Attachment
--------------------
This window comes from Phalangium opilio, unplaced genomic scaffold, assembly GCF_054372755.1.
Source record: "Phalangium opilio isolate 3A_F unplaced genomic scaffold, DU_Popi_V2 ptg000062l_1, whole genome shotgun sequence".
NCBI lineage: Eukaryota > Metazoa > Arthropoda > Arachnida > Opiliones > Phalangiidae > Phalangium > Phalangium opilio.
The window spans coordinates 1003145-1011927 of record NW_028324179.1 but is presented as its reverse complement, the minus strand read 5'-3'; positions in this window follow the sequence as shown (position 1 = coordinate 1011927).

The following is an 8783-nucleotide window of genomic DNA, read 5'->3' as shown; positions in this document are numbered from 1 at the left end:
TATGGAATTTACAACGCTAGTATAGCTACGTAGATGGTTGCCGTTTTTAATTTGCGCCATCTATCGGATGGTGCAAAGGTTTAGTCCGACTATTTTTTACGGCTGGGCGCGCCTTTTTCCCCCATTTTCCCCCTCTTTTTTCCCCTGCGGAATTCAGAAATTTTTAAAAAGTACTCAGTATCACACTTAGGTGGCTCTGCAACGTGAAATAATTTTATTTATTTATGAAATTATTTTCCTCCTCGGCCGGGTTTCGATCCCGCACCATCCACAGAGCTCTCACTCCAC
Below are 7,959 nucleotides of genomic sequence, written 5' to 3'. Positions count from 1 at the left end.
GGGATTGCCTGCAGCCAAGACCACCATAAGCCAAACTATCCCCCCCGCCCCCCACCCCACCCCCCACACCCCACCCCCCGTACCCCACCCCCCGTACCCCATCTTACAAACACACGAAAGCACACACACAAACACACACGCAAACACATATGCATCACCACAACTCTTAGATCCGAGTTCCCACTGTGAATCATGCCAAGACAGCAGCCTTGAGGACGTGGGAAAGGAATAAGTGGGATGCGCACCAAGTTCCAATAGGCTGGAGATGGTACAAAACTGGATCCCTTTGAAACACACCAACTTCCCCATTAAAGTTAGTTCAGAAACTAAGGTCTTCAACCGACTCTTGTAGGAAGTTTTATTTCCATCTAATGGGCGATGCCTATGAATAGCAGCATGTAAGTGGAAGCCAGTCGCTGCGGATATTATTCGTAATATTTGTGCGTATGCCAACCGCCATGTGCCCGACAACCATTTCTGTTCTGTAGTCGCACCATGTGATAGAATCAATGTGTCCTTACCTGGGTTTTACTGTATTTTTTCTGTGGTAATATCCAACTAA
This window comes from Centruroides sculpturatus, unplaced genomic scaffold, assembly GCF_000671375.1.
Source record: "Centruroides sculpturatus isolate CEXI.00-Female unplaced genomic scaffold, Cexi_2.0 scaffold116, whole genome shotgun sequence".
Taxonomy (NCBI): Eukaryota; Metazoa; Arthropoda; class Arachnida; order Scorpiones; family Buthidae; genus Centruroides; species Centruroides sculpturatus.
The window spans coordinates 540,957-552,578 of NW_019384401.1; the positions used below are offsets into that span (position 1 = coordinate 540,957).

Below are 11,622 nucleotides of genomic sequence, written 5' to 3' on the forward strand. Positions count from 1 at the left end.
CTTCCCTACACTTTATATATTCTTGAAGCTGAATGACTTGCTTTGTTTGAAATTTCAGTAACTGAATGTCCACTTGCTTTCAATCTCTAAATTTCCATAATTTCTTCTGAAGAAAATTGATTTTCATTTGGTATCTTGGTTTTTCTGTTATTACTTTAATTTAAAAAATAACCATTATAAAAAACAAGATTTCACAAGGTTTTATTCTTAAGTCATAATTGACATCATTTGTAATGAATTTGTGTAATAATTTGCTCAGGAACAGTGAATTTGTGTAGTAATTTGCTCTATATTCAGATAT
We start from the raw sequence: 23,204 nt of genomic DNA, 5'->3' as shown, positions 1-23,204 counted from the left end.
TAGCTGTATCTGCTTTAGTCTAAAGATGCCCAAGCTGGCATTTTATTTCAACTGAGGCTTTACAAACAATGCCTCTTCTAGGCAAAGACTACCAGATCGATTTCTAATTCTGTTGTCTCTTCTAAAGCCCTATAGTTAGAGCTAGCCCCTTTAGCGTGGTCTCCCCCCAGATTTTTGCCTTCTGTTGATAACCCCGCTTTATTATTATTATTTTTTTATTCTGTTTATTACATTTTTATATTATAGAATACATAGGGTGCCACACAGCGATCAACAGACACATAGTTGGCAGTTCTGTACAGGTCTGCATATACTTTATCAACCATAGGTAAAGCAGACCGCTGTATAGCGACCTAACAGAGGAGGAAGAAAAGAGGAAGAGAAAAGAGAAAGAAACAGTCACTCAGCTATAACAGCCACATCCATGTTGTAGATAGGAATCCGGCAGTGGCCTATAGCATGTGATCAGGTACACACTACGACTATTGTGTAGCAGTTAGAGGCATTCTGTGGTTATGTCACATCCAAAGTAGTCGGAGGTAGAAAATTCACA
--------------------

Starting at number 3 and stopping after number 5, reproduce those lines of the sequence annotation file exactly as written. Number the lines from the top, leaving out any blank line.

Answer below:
NCBI lineage: Eukaryota > Metazoa > Arthropoda > Arachnida > Opiliones > Phalangiidae > Phalangium > Phalangium opilio.
The window spans coordinates 1003145-1011927 of record NW_028324179.1 but is presented as its reverse complement, the minus strand read 5'-3'; positions in this window follow the sequence as shown (position 1 = coordinate 1011927).

The following is an 8783-nucleotide window of genomic DNA, read 5'->3' as shown; positions in this document are numbered from 1 at the left end: